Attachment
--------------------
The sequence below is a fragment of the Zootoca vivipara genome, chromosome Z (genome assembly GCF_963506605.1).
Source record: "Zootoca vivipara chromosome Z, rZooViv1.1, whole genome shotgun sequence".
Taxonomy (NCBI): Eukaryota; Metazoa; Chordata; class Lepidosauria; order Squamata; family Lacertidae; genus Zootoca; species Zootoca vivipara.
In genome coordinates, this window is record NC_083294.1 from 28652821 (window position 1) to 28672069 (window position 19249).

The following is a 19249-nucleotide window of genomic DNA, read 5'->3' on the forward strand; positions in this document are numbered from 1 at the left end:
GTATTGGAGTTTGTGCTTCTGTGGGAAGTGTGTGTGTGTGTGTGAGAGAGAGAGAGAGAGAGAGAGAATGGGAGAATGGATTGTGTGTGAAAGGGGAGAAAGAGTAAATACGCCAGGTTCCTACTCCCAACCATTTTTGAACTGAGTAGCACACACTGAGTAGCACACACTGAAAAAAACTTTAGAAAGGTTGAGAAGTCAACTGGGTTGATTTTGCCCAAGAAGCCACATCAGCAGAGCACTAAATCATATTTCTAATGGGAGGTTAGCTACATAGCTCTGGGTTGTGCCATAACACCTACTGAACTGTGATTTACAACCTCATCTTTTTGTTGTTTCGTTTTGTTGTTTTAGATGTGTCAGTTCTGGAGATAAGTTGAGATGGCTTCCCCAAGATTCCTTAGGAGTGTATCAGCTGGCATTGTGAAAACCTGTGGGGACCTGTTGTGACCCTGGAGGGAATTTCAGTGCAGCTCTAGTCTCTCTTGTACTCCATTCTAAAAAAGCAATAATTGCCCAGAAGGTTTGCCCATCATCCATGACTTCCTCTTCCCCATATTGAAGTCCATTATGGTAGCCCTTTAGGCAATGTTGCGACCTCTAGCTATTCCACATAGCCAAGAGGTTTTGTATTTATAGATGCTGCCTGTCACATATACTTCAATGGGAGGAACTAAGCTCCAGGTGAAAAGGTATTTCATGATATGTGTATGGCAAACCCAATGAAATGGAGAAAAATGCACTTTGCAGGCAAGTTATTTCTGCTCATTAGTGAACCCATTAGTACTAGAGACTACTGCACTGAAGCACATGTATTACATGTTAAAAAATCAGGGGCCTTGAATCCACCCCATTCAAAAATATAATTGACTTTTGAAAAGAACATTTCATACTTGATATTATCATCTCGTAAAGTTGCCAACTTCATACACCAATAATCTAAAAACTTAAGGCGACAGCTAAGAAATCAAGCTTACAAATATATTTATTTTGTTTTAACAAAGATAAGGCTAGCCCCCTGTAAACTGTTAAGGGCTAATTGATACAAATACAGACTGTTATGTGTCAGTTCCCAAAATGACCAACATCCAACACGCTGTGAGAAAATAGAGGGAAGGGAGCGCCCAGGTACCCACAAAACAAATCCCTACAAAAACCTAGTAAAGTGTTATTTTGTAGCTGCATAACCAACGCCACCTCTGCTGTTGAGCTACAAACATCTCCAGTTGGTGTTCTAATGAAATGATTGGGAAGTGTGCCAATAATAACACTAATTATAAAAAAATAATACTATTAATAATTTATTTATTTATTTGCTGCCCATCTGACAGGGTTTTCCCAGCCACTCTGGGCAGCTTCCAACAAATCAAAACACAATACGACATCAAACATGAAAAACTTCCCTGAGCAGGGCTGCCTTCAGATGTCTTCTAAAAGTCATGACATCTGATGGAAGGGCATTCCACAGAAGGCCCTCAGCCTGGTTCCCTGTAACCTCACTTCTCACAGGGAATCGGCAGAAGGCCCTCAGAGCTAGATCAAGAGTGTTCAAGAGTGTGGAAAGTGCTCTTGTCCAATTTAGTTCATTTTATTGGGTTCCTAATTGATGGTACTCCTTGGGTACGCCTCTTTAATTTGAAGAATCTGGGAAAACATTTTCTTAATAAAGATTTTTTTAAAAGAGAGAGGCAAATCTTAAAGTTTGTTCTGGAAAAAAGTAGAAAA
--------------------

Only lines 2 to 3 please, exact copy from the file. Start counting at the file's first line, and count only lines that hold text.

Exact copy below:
Source record: "Zootoca vivipara chromosome Z, rZooViv1.1, whole genome shotgun sequence".
Taxonomy (NCBI): Eukaryota; Metazoa; Chordata; class Lepidosauria; order Squamata; family Lacertidae; genus Zootoca; species Zootoca vivipara.